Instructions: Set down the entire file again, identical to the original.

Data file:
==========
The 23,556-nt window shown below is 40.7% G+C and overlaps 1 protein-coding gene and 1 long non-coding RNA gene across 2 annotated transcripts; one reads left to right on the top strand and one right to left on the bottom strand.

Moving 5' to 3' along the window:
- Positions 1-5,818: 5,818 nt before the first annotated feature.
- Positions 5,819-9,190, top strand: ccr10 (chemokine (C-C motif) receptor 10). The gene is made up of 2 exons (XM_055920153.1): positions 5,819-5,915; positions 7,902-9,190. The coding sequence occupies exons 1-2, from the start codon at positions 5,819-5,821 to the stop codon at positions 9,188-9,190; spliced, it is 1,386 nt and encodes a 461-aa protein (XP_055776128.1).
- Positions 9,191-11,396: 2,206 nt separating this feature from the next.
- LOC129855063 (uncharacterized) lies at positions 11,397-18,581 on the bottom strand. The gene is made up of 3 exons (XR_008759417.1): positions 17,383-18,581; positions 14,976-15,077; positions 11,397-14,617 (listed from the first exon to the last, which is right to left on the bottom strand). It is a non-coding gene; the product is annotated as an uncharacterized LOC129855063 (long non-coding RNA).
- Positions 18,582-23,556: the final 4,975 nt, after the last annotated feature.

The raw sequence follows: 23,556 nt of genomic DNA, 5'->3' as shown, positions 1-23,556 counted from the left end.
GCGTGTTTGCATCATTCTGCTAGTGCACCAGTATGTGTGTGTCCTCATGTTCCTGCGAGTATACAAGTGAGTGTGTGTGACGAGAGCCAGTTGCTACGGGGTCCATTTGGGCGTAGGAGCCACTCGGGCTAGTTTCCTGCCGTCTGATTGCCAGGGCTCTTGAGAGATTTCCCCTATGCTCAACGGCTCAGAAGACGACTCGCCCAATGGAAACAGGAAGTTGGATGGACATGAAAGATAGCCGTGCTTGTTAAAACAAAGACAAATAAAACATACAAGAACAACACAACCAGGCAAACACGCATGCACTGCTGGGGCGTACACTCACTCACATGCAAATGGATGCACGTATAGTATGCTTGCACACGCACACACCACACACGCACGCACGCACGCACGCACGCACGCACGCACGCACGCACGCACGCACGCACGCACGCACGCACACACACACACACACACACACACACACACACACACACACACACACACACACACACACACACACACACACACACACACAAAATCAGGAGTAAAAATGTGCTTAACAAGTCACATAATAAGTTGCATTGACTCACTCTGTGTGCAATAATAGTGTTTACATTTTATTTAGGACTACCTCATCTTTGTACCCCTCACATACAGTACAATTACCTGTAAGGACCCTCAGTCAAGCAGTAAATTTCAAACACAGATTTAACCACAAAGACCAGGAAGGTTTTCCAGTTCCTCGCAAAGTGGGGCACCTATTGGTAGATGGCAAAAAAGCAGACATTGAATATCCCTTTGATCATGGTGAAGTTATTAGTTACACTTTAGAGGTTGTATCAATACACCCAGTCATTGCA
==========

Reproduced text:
The 23,556-nt window shown below is 40.7% G+C and overlaps 1 protein-coding gene and 1 long non-coding RNA gene across 2 annotated transcripts; one reads left to right on the top strand and one right to left on the bottom strand.

Moving 5' to 3' along the window:
- Positions 1-5,818: 5,818 nt before the first annotated feature.
- Positions 5,819-9,190, top strand: ccr10 (chemokine (C-C motif) receptor 10). The gene is made up of 2 exons (XM_055920153.1): positions 5,819-5,915; positions 7,902-9,190. The coding sequence occupies exons 1-2, from the start codon at positions 5,819-5,821 to the stop codon at positions 9,188-9,190; spliced, it is 1,386 nt and encodes a 461-aa protein (XP_055776128.1).
- Positions 9,191-11,396: 2,206 nt separating this feature from the next.
- LOC129855063 (uncharacterized) lies at positions 11,397-18,581 on the bottom strand. The gene is made up of 3 exons (XR_008759417.1): positions 17,383-18,581; positions 14,976-15,077; positions 11,397-14,617 (listed from the first exon to the last, which is right to left on the bottom strand). It is a non-coding gene; the product is annotated as an uncharacterized LOC129855063 (long non-coding RNA).
- Positions 18,582-23,556: the final 4,975 nt, after the last annotated feature.

The raw sequence follows: 23,556 nt of genomic DNA, 5'->3' as shown, positions 1-23,556 counted from the left end.
GCGTGTTTGCATCATTCTGCTAGTGCACCAGTATGTGTGTGTCCTCATGTTCCTGCGAGTATACAAGTGAGTGTGTGTGACGAGAGCCAGTTGCTACGGGGTCCATTTGGGCGTAGGAGCCACTCGGGCTAGTTTCCTGCCGTCTGATTGCCAGGGCTCTTGAGAGATTTCCCCTATGCTCAACGGCTCAGAAGACGACTCGCCCAATGGAAACAGGAAGTTGGATGGACATGAAAGATAGCCGTGCTTGTTAAAACAAAGACAAATAAAACATACAAGAACAACACAACCAGGCAAACACGCATGCACTGCTGGGGCGTACACTCACTCACATGCAAATGGATGCACGTATAGTATGCTTGCACACGCACACACCACACACGCACGCACGCACGCACGCACGCACGCACGCACGCACGCACGCACGCACGCACGCACGCACGCACACACACACACACACACACACACACACACACACACACACACACACACACACACACACACACACACACACACACACACAAAATCAGGAGTAAAAATGTGCTTAACAAGTCACATAATAAGTTGCATTGACTCACTCTGTGTGCAATAATAGTGTTTACATTTTATTTAGGACTACCTCATCTTTGTACCCCTCACATACAGTACAATTACCTGTAAGGACCCTCAGTCAAGCAGTAAATTTCAAACACAGATTTAACCACAAAGACCAGGAAGGTTTTCCAGTTCCTCGCAAAGTGGGGCACCTATTGGTAGATGGCAAAAAAGCAGACATTGAATATCCCTTTGATCATGGTGAAGTTATTAGTTACACTTTAGAGGTTGTATCAATACACCCAGTCATTGCA